Ascent of Denali/Mt. McKinley

Fakepeak

Seeing is believing, they used to say. With the advent of digital technology, that has been a harder statement make, in any field from politics to pornography. Yet, even without technology, people did manage to fake photos — just through simple cropping.

We were in Alaska, a century ago. As twentieth century dawned and the age of exploration came to its final stretches, a holy grail remained at the very top of the Americas. The successful summit of North America’s highest peak. The peak (which the Native Americans called Denali) had only recently been named Mount McKinley, after the sitting president — by a gold prospector who admired McKinley’s stance towards gold standard.

In 1906, Dr. Frederick Albert Cook claimed that he had reached the summit of Mt. McKinley. As proof, he produced the photo above of Ed Barrill standing on the peak. Barrill was a horse packer and sole member of Cook’s expedition who remained with him after Cook had sent back the rest of the party home when he failed to find a route up the south side of the mountain.  Other members of his expedition expressed doubts whether Cook had made it to the top, but the explorer was widely hailed as a hero. After all, Cook had led an earlier expedition to the mountain in 1903, which successfully circumnavigated the peak and scaled up to 11,000 feet.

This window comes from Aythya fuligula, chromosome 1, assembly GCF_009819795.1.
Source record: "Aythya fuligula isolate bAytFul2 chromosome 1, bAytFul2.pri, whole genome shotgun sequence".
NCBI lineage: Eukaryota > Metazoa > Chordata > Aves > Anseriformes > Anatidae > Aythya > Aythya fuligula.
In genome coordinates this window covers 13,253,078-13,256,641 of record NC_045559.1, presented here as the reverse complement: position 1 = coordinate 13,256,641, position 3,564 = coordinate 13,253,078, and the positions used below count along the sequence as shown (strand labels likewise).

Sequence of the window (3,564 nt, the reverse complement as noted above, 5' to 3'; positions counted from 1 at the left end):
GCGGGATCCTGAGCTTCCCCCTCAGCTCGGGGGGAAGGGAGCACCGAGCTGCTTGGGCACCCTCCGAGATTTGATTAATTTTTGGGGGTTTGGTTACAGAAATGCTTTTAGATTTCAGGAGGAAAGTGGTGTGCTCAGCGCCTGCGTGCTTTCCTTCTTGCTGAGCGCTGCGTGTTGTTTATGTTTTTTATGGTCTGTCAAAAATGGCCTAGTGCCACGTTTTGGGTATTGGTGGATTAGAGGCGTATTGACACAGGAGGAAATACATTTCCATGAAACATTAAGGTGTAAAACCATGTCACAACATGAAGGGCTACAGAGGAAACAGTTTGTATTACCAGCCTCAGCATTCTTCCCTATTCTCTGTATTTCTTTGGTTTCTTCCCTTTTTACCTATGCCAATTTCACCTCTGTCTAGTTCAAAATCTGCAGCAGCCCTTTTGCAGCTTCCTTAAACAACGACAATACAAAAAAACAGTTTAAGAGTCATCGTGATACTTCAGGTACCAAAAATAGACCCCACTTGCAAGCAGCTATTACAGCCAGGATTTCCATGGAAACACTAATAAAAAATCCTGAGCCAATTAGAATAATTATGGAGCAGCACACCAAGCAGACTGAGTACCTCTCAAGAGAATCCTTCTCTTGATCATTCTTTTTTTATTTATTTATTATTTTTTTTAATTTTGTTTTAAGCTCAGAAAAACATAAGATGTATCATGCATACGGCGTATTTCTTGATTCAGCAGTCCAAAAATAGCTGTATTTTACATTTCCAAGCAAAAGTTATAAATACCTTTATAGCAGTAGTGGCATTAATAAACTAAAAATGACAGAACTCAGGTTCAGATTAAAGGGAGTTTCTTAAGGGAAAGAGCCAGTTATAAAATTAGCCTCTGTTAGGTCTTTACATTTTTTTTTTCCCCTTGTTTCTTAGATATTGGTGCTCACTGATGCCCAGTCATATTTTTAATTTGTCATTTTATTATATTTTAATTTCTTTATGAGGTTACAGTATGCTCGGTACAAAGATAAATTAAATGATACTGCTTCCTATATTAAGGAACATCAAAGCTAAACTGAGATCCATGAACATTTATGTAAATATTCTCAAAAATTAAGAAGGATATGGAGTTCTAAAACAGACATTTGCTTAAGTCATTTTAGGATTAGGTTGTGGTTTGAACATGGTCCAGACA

Picture4

It took a few years for the truth to catch up with Cook.  Two members of the team, Belmore Browne and Hershel Parker, who were immediately suspicious of Cook (noting that Cook could not have made it back from the summit in just 12 days), led their own expedition in 1910, using Cook’s notes, maps, and photos and found discrepancies. By this time, Cook was already a discredited man, due to another outrageous lie that he was the first man to reach the North Pole, which was debunked by a Danish commission.  Browne and Parker discovered that Cook simply cropped a photograph of a tiny peak 20 miles away and 15,000-feet below to make it look like the summit.

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